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McCollum To File Suit Over Federal Healthcare Reform Package

By Gina Jordan


Tallahassee, FL – A legal challenge to the healthcare reform bill is already in the works. Florida Attorney General Bill McCollum says he will file a lawsuit as soon as President Obama signs the legislation, and other states will be joining in the suit. McCollum addressed reporters Monday to explain why he feels compelled to sue.

"All of us are concerned with having better quality, accessible and affordable healthcare. But this bill goes far beyond that question, and it goes into areas that many states including the state of Florida and this Attorney General find to be something that is simply unconstitutional."

McCollum says he will file suit in the Northern District of Florida, and he will be joined by at least nine other Attorneys General from around the country who are concerned about two primary areas of the bill.

"Number one, the individual mandate provision that's in this bill that requires an individual just for living, we call it a living tax on an individual, just for sitting in a chair and not doing anything, to be having to pay a penalty if they don't buy an insurance policy, a health insurance policy. So the law requires, it will come out and be signed by the president, that a person has to buy health insurance, that if they're not, they'll pay a fine or a tax. Secondly, the lawsuit is going to seek a declaration that the whole bill is unconstitutional on the basis that it manipulates the states into doing things that the states simply can't afford and breaks the sovereignty and is a violation of the tenth amendment."

The tenth amendment provides that powers not granted to the federal government are granted either to the states or the people. McCollum says everybody should have the chance to get health insurance, but this is the wrong approach, forcing people to pay regardless.

"It's either a fine or a tax, and it's whichever is the highest. If it's the tax that's involved in this, it's a direct tax. Under the Constitution, in order to have such a tax if it were permissible, you would have to apportion that tax among the states. That has not been attempted in this bill, so that alone is a violation of the constitution."

Other states joining the lawsuit include Pennsylvania, Washington, Nebraska, Texas, Utah, and Alabama. But what about car insurance? If you drive, you're required to have it. McCollum was asked why health insurance is different.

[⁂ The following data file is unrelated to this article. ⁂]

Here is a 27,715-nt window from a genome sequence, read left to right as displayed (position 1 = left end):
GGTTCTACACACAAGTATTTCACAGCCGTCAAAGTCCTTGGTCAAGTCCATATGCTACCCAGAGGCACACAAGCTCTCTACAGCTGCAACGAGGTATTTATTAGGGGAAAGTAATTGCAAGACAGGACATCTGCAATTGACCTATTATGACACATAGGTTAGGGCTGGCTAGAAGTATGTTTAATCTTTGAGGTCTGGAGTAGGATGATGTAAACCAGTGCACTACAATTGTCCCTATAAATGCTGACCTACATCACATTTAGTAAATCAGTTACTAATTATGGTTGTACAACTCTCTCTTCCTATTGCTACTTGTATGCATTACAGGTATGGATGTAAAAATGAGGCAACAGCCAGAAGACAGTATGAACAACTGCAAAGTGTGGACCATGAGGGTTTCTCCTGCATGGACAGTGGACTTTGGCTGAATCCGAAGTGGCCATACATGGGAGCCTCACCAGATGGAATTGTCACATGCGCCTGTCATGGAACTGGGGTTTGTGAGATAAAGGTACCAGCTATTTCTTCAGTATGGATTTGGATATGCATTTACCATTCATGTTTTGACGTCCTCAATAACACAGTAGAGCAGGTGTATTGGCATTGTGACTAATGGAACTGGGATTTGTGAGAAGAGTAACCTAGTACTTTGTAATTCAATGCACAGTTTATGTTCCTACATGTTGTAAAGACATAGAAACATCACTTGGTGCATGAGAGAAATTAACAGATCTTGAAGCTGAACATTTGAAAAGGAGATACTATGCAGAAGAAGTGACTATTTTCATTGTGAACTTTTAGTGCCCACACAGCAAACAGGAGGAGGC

"There's no commerce, there's nobody buying a car. This is not a tax on employment, it's not like Medicare or Social Security. This is a tax or a penalty on just living, and that's unconstitutional. There's no provision in the Constitution of the United States giving Congress the power to do that."

McCollum says Congress has exceeded its powers with an unfunded mandate that would cost the state of Florida billions of dollars to implement. He says the state would have to increase the Medicaid rolls and hire many more workers to handle the case load. He notes that even some Democrats voted against what he calls an unconstitutional invasion of the state by the federal government.

"It's not the purview of this lawsuit, the other things that I think are bad. I think this bill leads eventually to more rationing of care by bureaucrats in the federal government and in agencies that are involved in this. It's going to be more difficult to get care. You're going to have fewer physicians in certain specialties that are available. It's not the kind of thing that the proponents of the bill will tell you, but this is going to cost at the end of the day a lot of money that we don't have to pay for it, federally and in the state. It's just not a good bill, and you pay taxes up front, huge amounts of taxes for four years before most of these provisions kick in."

McCollum may be out of the Attorney General's office by the time the lawsuit reaches the U-S Supreme Court, but he may be in the Governor's office, since he is running for the Republican gubernatorial nomination. His main Democratic challenger, Chief Financial Officer Alex Sink, issued a statement saying that our state and our country need health care reform. She said that while the bill is not perfect, these long-overdue reforms are better than Washington continuing to do nothing.